Indoor pollutants can impact the health of everyone in your home but children are more vulnerable when exposed over a period of time.
Asthma is a chronic disease of the lungs, which according to a study published by the Asthma Society of Canada in 2014 affects approximately 3 million Canadians with 600,000 children under the age of 12 being treated for the condition. As well as external environmental factors, one of the main areas that impact childhood asthma is the home environment.
It is important to consider the design and layout of your home in relation to improving the quality of the air flow throughout your property. Properly planned and implemented, this could considerably reduce airborne risks to you and your family.
The Link Between Indoor Air Quality and Childhood Asthma
Everyday exposure to indoor pollution was associated with a higher risk of childhood asthma. These findings suggest that even at low concentrations, pollutants could be implicated in asthma and reinforce the importance of establishing guideline values to improve indoor air quality by limiting sources or by optimizing ventilation.
A 1991 Canadian study examined the impact of various indoor pollutants and the impact on childhood wheezing and asthma. This study concentrated on exposure to tobacco smoke, living in a damp home, gas cooking facilities. A 2016 study by UNICEF found that childhood death rates from indoor pollutants are higher in lower income and rural communities. Figures provided by the World Health Organisation (WHO) on childhood deaths linked to air pollutants (including indoor pollutants) are alarming. In response to the growing number of children suffering from asthma in Canada the Canadian Public Health Associated launched a “Clean Air Day” event to raise awareness with parents on the hazards of indoor pollutants to their children.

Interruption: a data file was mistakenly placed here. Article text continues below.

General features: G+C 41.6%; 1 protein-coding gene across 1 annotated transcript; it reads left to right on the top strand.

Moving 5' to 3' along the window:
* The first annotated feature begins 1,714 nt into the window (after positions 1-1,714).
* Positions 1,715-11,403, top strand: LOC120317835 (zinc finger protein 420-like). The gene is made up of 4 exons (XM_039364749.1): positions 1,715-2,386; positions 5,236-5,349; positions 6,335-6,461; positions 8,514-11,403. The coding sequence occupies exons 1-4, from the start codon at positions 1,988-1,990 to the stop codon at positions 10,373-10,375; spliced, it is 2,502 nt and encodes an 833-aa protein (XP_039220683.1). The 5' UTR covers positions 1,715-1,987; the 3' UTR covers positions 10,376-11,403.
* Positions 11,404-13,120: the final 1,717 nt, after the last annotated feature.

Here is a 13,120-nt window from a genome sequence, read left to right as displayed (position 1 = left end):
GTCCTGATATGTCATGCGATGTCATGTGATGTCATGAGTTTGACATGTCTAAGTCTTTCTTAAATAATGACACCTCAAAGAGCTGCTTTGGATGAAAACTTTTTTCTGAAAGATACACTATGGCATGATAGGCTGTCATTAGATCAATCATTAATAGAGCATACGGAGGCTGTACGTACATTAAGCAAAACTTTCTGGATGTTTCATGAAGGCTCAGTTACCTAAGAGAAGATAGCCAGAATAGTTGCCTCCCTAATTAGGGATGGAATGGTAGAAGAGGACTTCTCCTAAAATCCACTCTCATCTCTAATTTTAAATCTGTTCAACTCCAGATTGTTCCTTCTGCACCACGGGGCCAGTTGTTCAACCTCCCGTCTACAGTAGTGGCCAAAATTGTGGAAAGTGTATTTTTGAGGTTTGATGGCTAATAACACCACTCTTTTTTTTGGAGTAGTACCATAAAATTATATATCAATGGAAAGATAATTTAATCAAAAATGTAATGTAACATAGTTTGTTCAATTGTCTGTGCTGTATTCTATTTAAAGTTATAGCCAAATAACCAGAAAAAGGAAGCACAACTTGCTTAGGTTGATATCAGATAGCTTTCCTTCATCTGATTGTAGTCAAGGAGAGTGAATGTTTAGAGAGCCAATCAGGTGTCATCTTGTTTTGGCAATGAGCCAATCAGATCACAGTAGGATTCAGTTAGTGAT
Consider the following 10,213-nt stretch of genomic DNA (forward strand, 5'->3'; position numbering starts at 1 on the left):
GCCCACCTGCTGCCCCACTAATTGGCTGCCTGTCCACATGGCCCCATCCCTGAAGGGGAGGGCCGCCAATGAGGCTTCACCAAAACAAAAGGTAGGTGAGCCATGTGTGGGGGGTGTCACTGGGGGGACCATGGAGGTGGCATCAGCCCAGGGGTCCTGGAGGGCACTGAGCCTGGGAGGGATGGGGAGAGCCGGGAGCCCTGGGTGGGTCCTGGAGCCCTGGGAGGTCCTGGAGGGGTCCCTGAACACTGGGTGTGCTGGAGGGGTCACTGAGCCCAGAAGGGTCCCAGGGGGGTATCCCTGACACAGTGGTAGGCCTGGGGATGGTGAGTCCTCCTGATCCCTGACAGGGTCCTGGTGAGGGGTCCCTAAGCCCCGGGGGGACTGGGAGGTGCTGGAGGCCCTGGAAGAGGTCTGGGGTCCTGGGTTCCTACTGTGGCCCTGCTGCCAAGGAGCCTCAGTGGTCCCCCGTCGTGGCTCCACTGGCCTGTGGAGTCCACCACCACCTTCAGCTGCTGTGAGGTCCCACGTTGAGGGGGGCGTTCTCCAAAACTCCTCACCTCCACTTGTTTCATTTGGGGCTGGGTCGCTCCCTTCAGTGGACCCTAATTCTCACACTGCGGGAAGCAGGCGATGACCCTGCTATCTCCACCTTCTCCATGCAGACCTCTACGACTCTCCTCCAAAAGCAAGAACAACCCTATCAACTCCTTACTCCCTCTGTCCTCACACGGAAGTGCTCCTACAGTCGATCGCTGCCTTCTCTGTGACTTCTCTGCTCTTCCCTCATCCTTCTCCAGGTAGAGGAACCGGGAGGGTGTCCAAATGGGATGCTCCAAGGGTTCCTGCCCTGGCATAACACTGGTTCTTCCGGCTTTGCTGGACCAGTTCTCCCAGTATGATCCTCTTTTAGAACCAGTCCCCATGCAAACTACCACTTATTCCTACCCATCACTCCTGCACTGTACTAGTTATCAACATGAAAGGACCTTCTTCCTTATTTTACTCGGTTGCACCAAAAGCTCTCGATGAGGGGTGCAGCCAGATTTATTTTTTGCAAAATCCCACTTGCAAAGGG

Most people only consider the impact of external pollutants like car fumes and factory outputs being detrimental to our health. The truth is that internal pollutants within our homes can be even more dangerous to our health and especially to younger children.
Some of the pollutants are more widely publicised throughout the media including Carbon Monoxide, Radon gas, and, Nitrogen Dioxide. Carbon Monoxide in particular has had several high profile cases and has been dubbed the silent killer. However, there are other indoor pollutants that can cause harm, especially to children. These include: secondhand tobacco smoke; lead particles that used to be present in paint until it was banned in 1978. These particles can become airborne with dust and still pose a threat inside homes; asbestos was a common building material due to its heat resistance properties but is no longer used in buildings since the health risk was identified. Older properties may still contain asbestos materials; mold may be present, especially if you have had any water damage. Some forms of mold can emit dangerous spores.
What Can Be Done to Improve Air Quality in the Home
Options to improve the quality of air in your home include using ferns and air conditioners to clean the air. When it comes to hygienic floors, you could use a hoover with a built-in HEPA filter that captures harmful particles like pollen, pet dander and tobacco smoke and mop regularly and keep pollutants at bay using a large doormat; use a dehumidifier and air-conditioner during the summer months to maintain a healthy humidity (30-50% is recommended); make your home a smoke free zone. Smokers should stand outside away from doors and windows, cigarette smoke contains around 4,000 chemicals; test your home for radon and if levels are high advice can be obtained from your local Environmental Services to reduce levels; and, reduce the number of chemically produced home fragrances like plug-in aerosols and deodorant sprays. Instead, go for more natural smells, pine cones, citrus fruits and increase the number of plants in your home. Furthermore, spider plants or Aloe Vera plants are all excellent choices when it comes to this option.
Positive action can be taken to ensure that your home is safeguarded to minimize the impact for you and your children. You can get started today with our Home Wellness Kit for Health Enthusiasts. It will show you how to think about design in a new and beneficial way that will inspire you to make changes in your home to increase your well-being.
Blog written by Sally Writes.